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IndustryArena Forum > MetalWorking > General MetalWork Discussion > Manual Threading with Compound vs CNC without Compound
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  1. #1
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    Manual Threading with Compound vs CNC without Compound

    I have a question on Manual vs CNC single point threading. As I understand it, in manual threading, the
    Compound is set at an angle of 29.5 degrees. As the thread is cut, successive cuts are made by advancing
    the compound, not the cross slide.

    Since the CNC machines, at least the ones I have seen, do not have a compound, the only way to make the
    next cut is to advance the cross slide.

    So, does a CNC machine actually engage the next thread cut at a variable point in relation to the indexed
    point of rotation, thereby replicating the use of a compound?

    I hope this question makes sense. I can see it in my mind. It's just difficult for me to put into words.

  2. #2
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    Big battle over the whole 29.5 deg thing. But yes, cnc have infeed patterns. Some replicate the 29.5, some do a zig zag pattern, some feed straight in. Depends on the thread type you want to cut. It's usually a preparatory code in your threading cycle.

  3. #3
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    I don't know too much about it, but a quick google search revealed that you can use different g codes and sub routines for different styles of cutting threads, some feed in at 29°, but it all depends on what codes are supported by your machine control, and if your using CAM or not.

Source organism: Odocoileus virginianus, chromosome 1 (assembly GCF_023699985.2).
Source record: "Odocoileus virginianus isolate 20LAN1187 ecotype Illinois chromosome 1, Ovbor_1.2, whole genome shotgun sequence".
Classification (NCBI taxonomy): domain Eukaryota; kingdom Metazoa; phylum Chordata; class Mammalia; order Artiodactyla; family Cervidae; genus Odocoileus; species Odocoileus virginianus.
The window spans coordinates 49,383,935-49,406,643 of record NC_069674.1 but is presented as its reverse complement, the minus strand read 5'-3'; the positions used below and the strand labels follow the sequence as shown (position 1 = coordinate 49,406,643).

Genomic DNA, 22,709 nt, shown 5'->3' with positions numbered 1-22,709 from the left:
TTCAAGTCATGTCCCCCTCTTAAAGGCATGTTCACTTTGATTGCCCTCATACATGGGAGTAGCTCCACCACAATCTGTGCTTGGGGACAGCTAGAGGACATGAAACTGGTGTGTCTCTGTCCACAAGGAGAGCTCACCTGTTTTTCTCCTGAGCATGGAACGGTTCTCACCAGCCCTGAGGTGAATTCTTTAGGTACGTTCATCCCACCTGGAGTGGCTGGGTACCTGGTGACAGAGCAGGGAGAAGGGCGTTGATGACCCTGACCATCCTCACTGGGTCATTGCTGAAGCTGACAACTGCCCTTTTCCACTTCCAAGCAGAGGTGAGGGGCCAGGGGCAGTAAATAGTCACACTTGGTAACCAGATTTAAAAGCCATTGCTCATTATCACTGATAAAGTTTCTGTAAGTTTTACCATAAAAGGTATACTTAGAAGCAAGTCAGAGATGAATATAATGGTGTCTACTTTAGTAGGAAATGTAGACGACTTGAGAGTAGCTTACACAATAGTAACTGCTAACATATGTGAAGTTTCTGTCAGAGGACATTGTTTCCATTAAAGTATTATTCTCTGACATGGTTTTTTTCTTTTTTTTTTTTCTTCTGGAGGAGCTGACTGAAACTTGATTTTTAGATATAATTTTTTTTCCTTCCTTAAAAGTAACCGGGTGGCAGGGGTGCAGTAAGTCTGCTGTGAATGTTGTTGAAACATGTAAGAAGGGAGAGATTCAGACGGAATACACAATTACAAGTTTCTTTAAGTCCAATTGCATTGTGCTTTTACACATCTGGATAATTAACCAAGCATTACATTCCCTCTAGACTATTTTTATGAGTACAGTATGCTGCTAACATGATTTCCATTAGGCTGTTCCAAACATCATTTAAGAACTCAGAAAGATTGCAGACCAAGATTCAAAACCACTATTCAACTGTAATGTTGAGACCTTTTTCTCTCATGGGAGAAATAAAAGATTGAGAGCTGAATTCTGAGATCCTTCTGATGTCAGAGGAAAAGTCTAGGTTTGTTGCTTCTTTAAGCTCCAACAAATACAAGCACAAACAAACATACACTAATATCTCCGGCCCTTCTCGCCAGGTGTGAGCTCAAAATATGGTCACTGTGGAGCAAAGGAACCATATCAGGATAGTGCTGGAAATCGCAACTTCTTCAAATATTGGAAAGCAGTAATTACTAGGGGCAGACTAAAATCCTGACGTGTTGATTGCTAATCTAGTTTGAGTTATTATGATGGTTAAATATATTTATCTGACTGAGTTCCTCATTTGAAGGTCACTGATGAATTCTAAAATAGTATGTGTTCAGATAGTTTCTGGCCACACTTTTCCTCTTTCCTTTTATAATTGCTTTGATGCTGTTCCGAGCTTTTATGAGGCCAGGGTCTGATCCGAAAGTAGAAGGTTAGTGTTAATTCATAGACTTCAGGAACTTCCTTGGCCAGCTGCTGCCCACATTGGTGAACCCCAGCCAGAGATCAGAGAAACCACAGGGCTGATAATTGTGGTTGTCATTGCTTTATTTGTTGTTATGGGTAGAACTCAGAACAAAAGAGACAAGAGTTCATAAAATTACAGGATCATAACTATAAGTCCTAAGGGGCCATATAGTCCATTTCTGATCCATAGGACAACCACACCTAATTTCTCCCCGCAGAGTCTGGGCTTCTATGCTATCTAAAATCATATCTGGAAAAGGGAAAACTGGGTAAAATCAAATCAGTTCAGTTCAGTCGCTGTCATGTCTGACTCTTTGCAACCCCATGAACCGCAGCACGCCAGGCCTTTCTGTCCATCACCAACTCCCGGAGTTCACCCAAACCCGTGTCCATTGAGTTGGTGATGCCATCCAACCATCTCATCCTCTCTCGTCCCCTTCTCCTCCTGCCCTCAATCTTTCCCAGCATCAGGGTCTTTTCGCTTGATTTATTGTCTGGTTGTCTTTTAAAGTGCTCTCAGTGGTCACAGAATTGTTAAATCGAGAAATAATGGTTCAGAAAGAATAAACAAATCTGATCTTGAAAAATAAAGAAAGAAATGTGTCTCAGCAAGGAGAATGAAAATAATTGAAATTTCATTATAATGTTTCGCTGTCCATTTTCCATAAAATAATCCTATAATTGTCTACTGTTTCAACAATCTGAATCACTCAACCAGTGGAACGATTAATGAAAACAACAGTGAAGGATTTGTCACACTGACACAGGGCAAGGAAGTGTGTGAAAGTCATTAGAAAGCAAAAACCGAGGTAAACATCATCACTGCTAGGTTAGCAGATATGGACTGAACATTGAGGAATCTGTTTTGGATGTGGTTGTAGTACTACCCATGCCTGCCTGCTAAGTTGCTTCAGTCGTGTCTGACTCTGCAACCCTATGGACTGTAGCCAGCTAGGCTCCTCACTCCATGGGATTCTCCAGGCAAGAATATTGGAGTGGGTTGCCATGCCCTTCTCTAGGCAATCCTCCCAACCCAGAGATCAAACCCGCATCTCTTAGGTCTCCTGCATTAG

Sent from tapatalk

  4. #4
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    Thanks "underthetire" and "Dylwad." That answers my question.
    Looks like I need to investigate the G and M codes.

    Do you know what the reasoning is behind the 29.5 degrees?

  5. #5
    Community Moderator Al_The_Man's Avatar
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    I would suggest getting a book such as Peter Smid CNC programming.
    The compound infeed the .5 degree difference avoids rubbing of the tool and excessive tool wear.
    G codes are fairly standard and vary as to type of machine, Mill,Lathe, Plasma, EDM etc, M codes are dependent on the MTB and can vary between the same types of machine.
    Al.
    CNC, Mechatronics Integration and Custom Machine Design

    “Logic will get you from A to B. Imagination will take you everywhere.”
    Albert E.

  6. #6
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    Thanks for the info Al. I'll checkout the book.

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